I am lazy, the laziest girl in the world. I sleep during the day when I want to, 'til my face is creased and swollen, 'til my lips are dry and hot. I eat as I please: cookies and milk after lunch, butter and sour cream on my baked potato, foods that slothful people eat, that turn yellow and opaque beneath the skin. Sometimes come dinnertime Sunday I am still in my nightgown, the one with the lace trim listing because I have not mended it. Many days I do not exercise, only consider it, then rub my curdy belly and lie down. Even my poems are lazy. I use syllabics instead of iambs, prefer slant to the gong of full rhyme, write briefly while others go for pages. And yesterday, for example, I did not work at all! I got in my car and I drove to factory outlet stores, purchased stockings and panties and socks with my father's money. To think, in childhood I missed only one day of school per year. I went to ballet class four days a week at four-forty-five and on Saturdays, beginning always with plie, ending with curtsy. To think, I knew only industry, the industry of my race and of immigrants, the radio tuned always to the station that said, Line up your summer job months in advance. Work hard and do not shame your family, who worked hard to give you what you have. There is no sin but sloth. Burn to a wick and keep moving. I avoided sleep for years, up at night replaying evening news stories about nearby jailbreaks, fat people who ate fried chicken and woke up dead. In sleep I am looking for poems in the shape of open V's of birds flying in formation, or open arms saying, I forgive you, all.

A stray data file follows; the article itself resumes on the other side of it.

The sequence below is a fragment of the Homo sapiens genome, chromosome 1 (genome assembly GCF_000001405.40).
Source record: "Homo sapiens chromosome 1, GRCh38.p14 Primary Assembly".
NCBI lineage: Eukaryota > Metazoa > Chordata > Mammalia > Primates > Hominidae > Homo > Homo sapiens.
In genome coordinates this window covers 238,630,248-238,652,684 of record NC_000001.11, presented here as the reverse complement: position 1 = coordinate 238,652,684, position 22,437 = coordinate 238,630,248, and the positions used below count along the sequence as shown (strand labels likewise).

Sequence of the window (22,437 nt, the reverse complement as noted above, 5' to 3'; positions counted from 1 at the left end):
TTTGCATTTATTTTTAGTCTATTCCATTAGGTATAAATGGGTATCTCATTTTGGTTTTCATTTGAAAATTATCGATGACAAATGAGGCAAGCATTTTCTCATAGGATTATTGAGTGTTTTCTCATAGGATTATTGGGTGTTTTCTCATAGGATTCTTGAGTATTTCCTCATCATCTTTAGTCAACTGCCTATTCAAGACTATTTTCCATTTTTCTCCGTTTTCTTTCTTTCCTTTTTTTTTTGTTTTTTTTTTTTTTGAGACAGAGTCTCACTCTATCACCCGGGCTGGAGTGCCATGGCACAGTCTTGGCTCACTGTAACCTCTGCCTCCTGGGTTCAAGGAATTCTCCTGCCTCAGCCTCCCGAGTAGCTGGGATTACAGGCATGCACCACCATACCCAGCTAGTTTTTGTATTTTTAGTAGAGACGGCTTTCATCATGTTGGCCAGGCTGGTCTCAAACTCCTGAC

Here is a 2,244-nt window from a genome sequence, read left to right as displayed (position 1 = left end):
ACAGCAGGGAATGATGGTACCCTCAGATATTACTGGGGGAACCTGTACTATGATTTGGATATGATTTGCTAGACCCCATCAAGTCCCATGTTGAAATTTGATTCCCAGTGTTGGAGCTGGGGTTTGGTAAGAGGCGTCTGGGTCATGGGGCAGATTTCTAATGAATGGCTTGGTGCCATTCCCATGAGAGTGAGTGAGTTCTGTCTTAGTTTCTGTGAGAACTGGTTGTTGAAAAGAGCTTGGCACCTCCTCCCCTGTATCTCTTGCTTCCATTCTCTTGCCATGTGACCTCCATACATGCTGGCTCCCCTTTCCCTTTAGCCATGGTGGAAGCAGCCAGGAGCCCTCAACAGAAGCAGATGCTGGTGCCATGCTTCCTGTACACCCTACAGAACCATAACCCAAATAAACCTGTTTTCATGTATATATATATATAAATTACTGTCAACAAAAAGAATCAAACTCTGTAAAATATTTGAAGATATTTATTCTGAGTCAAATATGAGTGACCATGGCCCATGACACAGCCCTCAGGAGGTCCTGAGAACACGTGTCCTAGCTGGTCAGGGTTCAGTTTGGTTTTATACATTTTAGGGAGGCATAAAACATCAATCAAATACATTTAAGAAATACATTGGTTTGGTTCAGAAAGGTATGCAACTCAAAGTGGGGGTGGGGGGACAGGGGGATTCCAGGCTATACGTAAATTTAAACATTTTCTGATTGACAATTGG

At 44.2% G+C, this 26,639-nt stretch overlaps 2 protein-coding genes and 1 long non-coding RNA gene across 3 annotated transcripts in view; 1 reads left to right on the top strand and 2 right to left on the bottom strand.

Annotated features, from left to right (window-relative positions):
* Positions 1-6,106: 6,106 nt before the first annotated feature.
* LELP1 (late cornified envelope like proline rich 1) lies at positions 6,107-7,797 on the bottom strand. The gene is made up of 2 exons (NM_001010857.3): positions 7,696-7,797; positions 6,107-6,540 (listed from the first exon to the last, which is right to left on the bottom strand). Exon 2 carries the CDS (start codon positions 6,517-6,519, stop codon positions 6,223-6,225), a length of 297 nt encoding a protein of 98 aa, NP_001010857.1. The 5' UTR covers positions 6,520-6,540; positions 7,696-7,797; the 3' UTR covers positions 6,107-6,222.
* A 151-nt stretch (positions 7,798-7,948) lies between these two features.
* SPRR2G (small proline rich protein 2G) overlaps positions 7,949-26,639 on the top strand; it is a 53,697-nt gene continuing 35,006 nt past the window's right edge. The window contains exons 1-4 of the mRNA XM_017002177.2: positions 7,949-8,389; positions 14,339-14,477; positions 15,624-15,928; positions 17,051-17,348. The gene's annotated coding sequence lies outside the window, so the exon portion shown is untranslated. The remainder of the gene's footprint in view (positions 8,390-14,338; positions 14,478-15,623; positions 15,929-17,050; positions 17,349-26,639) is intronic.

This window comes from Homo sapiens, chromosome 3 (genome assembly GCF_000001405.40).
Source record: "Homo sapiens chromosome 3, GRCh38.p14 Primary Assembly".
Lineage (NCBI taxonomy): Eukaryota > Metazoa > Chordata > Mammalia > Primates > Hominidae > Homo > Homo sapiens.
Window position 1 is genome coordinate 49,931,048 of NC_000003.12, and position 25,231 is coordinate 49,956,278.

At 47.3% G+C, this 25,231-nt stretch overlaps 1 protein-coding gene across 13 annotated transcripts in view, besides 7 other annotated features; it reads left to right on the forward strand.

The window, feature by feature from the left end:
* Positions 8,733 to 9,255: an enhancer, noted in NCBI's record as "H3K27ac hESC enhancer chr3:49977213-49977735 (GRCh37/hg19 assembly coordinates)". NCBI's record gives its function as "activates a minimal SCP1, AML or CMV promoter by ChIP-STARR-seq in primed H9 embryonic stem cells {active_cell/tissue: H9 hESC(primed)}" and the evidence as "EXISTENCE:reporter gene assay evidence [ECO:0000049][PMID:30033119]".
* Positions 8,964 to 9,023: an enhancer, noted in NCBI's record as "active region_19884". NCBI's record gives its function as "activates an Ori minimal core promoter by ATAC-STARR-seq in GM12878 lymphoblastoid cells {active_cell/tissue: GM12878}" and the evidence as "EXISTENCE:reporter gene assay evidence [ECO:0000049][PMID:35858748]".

From Body of Life by Elizabeth Alexander, published by Tia Chucha Press. Copyright © 1996 by Elizabeth Alexander. Reprinted by permission of the author. All rights reserved.
Filene's department store near nineteen-fifty-three: An Aunt Jemima floor display. Red bandanna, Apron holding white rolls of black fat fast against the bubbling pancakes, bowls and bowls of pale batter. This is what Donna sees, across the "Cookwares" floor, and hears "Donnessa?" Please, This can not be my aunt. Father's long-gone sister, nineteen-fifty-three. "Girl?" Had they lost her, missed her? This is not the question. This must not be my aunt. Jemima? Pays the rent. Family mirrors haunt their own reflections. Ladders. Sisters. Nieces. As soon as a live Jemima as a buck-eyed rhesus monkey. Girl? Answer me.
From The Venus Hottentot by Elizabeth Alexander. Copyright © 2004 by Elizabeth Alexander. Reprinted with the permission of Graywolf Press, Saint Paul, Minnesota. All rights reserved.